Like I said before, I could go on and on.

But bottom line, all of these and MORE are gifts from God. All that we have comes from His hand. We've seen time and time again His care, in ways both big and small.

Let's talk about some of the "small" ones... 

Next year we'll be building a not-so-big-house/garage on our lot in Carlos Paz (the square footage for our living space will be about 700 square feet). We need to do this as economically as possible and one of the ways we plan to keep costs down is by buying used-but-still-in-good-condition items whenever possible. We'd heard about, but had never been to, the Habitat for Humanity ReStores. That all changed this trip, as we've tried to visit as many as possible! So far: six stores in three states. Each one is different, because it depends on what's been donated, and from what we've been told, materials flow in and out quickly so it's a good idea to keep checking back if you're looking for something specific.

[NOTE: For those not familiar with ReStores, they're kind of like Goodwills but for construction materials. People who are renovating can donate the items they take out of their home, and then others can buy them very inexpensively, and the money is plowed back into the Habitat program.]

Obviously we can't fit a lot into our suitcases, but have been able to find some smaller items that we can take back. Like faucets. People, do you realize how expensive new faucets are these days?! And they cost even more in Argentina, where everything is imported. So we were THRILLED to be able to find both bathroom and kitchen faucets for $8 to $10/each. Also towel bars. One of the ReStores had brand new ones for $8/each! I've also been collecting small, round, white ceramic knobs to use on cabinets. And we scored brand new cabinet door hinges. A very good thing since Ivan will have to build all our cabinets.

Small things, but we're saving a huge chunk of change.

Then there's the whole how-many-suitcases-will-we-need dilemma. We've been collecting items we want to take back -- everything from melamine dishes to faucets and towel bars to fabric -- and it's definitely going to require more than the two-bag-per-person the airlines allow. This was a two-part dilemma: (1) acquiring the additional suitcases needed, and (2) actually transporting the suitcases.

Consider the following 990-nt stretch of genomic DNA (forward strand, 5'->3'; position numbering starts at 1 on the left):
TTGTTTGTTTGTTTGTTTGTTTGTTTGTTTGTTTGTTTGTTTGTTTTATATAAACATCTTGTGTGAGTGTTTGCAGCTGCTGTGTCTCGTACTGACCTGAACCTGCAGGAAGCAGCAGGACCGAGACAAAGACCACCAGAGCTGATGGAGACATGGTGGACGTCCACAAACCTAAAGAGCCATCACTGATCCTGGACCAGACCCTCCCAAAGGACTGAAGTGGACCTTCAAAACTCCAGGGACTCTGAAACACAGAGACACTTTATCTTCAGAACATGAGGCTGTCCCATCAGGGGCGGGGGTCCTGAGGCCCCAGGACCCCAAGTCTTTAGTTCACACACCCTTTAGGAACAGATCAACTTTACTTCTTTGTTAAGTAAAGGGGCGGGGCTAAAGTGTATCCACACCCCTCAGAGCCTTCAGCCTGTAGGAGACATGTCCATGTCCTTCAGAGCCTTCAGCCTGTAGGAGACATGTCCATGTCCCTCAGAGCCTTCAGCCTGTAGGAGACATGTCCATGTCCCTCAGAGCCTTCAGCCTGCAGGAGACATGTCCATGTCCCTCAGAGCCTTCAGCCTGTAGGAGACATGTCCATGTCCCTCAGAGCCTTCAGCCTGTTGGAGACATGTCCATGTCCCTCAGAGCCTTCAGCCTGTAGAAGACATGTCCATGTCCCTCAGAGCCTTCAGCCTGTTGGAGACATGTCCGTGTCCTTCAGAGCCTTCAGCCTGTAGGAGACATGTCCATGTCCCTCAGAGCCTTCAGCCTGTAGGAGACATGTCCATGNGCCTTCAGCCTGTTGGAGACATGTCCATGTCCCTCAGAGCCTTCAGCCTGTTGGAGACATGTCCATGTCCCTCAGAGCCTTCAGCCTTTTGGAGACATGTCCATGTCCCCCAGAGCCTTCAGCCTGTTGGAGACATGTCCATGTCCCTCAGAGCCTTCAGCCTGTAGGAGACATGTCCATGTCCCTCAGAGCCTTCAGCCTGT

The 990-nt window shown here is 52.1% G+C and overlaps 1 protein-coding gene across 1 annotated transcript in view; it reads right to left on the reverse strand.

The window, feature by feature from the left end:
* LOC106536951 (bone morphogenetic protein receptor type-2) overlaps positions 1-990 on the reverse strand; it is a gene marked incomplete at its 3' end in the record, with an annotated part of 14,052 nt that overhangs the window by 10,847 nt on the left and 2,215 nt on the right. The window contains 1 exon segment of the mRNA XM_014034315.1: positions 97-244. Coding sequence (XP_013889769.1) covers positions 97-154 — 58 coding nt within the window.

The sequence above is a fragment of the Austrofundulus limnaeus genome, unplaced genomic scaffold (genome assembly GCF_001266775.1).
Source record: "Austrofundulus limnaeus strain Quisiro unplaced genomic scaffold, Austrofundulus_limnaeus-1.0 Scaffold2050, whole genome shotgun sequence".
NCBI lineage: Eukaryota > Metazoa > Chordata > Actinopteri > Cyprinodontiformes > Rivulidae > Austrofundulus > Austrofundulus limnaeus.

Part #1 is coming along nicely. I've been able to pick up a few suitcases at Goodwill and other thrift stores. At church last Sunday they announced we needed suitcases and we've gotten one through that already. Then yesterday I hit the mother lode! A group of women hold a large rummage sale every year to benefit a nearby college. A friend called me at 9:30 yesterday morning to let me know they had a ton of suitcases at the sale. I rushed right over and scored seven for $14! Woot! I'll be packing suitcases over the next week or two and think that what we now have will be sufficient. And if it's not, I'm trusting God will provide what's lacking.

Part #2 is also coming along nicely. I believe we'll have two groups coming to visit next year, and between the two, looks like they can bring all the suitcases. DOUBLE WOOT!

You can't see me but I'm doing the happy dance :)

So, yes, I have a lot to be thankful for, but most of all I'm thankful for a God who cares about the small stuff. You see it in Scripture and you see it in our lives. Can I get an Amen?!

What are you thankful for today? Anything in particular?

Saturday, September 10, 2011

Project 365, End of Summer Edition, Part 2

This Project 365 post is longer than usual because it encompasses our trip down south and a bit beyond. I still missed a lot of photo opportunities but to make up for it, I'm sharing multiple pics from some days. Mainly because I am having a bad case of DMD (decision-making disorder).

A lot of you have already seen an almost duplicate of the following photo since Robin and I had the server take photos with both our cameras.